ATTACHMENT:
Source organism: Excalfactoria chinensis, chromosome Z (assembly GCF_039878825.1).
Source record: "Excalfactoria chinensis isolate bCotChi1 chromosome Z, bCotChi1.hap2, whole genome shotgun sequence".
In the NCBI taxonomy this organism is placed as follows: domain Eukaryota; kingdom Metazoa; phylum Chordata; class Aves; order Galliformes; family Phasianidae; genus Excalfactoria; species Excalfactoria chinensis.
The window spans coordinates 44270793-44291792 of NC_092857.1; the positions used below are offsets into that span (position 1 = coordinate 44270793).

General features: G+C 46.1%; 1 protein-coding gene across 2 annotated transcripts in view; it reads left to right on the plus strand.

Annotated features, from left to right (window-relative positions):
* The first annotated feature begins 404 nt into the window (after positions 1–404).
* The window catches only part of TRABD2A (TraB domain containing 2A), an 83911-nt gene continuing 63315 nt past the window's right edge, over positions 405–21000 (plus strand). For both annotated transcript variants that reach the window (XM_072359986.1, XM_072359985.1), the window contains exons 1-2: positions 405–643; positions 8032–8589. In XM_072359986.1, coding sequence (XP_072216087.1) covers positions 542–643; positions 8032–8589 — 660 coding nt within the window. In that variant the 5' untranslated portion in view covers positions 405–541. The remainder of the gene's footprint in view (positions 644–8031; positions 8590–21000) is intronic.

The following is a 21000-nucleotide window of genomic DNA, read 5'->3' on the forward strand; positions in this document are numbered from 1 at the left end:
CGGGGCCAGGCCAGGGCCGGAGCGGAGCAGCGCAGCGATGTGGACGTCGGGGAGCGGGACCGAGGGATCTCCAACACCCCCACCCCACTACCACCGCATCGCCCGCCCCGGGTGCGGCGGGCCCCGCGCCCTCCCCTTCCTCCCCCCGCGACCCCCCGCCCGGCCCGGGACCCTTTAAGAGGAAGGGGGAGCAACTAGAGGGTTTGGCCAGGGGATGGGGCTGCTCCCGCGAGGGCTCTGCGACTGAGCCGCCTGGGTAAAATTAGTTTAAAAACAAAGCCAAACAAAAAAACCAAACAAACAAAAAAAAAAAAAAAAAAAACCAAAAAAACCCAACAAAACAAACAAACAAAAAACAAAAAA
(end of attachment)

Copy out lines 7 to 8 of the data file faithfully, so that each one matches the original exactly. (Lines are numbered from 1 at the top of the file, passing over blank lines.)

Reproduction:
* The first annotated feature begins 404 nt into the window (after positions 1–404).
* The window catches only part of TRABD2A (TraB domain containing 2A), an 83911-nt gene continuing 63315 nt past the window's right edge, over positions 405–21000 (plus strand). For both annotated transcript variants that reach the window (XM_072359986.1, XM_072359985.1), the window contains exons 1-2: positions 405–643; positions 8032–8589. In XM_072359986.1, coding sequence (XP_072216087.1) covers positions 542–643; positions 8032–8589 — 660 coding nt within the window. In that variant the 5' untranslated portion in view covers positions 405–541. The remainder of the gene's footprint in view (positions 644–8031; positions 8590–21000) is intronic.